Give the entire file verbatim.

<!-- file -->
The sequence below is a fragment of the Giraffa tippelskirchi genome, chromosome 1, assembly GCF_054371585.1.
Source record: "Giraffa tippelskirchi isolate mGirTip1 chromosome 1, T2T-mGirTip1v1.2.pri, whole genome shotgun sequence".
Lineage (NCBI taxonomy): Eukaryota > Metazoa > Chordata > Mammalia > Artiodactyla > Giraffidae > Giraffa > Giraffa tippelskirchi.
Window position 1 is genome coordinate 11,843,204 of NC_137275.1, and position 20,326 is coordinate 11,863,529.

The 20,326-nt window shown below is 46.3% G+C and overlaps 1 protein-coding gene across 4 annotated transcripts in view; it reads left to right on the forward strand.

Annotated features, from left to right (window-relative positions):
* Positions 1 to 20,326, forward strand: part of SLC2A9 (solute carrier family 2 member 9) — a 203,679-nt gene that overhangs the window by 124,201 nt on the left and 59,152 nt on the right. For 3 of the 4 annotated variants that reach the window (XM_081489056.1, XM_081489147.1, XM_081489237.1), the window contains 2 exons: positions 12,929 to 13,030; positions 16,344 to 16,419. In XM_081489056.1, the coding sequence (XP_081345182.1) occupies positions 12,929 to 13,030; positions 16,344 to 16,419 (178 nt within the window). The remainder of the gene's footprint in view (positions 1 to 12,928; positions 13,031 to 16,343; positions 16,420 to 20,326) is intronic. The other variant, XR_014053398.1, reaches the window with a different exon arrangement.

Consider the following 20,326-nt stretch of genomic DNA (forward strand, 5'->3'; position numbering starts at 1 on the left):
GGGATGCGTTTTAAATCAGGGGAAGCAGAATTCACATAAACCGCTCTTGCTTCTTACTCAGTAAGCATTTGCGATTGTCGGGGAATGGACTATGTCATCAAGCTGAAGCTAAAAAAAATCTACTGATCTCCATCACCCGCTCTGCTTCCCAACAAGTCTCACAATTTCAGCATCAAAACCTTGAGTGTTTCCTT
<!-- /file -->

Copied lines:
The sequence below is a fragment of the Giraffa tippelskirchi genome, chromosome 1, assembly GCF_054371585.1.
Source record: "Giraffa tippelskirchi isolate mGirTip1 chromosome 1, T2T-mGirTip1v1.2.pri, whole genome shotgun sequence".
Lineage (NCBI taxonomy): Eukaryota > Metazoa > Chordata > Mammalia > Artiodactyla > Giraffidae > Giraffa > Giraffa tippelskirchi.
Window position 1 is genome coordinate 11,843,204 of NC_137275.1, and position 20,326 is coordinate 11,863,529.

The 20,326-nt window shown below is 46.3% G+C and overlaps 1 protein-coding gene across 4 annotated transcripts in view; it reads left to right on the forward strand.

Annotated features, from left to right (window-relative positions):
* Positions 1 to 20,326, forward strand: part of SLC2A9 (solute carrier family 2 member 9) — a 203,679-nt gene that overhangs the window by 124,201 nt on the left and 59,152 nt on the right. For 3 of the 4 annotated variants that reach the window (XM_081489056.1, XM_081489147.1, XM_081489237.1), the window contains 2 exons: positions 12,929 to 13,030; positions 16,344 to 16,419. In XM_081489056.1, the coding sequence (XP_081345182.1) occupies positions 12,929 to 13,030; positions 16,344 to 16,419 (178 nt within the window). The remainder of the gene's footprint in view (positions 1 to 12,928; positions 13,031 to 16,343; positions 16,420 to 20,326) is intronic. The other variant, XR_014053398.1, reaches the window with a different exon arrangement.

Consider the following 20,326-nt stretch of genomic DNA (forward strand, 5'->3'; position numbering starts at 1 on the left):
GGGATGCGTTTTAAATCAGGGGAAGCAGAATTCACATAAACCGCTCTTGCTTCTTACTCAGTAAGCATTTGCGATTGTCGGGGAATGGACTATGTCATCAAGCTGAAGCTAAAAAAAATCTACTGATCTCCATCACCCGCTCTGCTTCCCAACAAGTCTCACAATTTCAGCATCAAAACCTTGAGTGTTTCCTT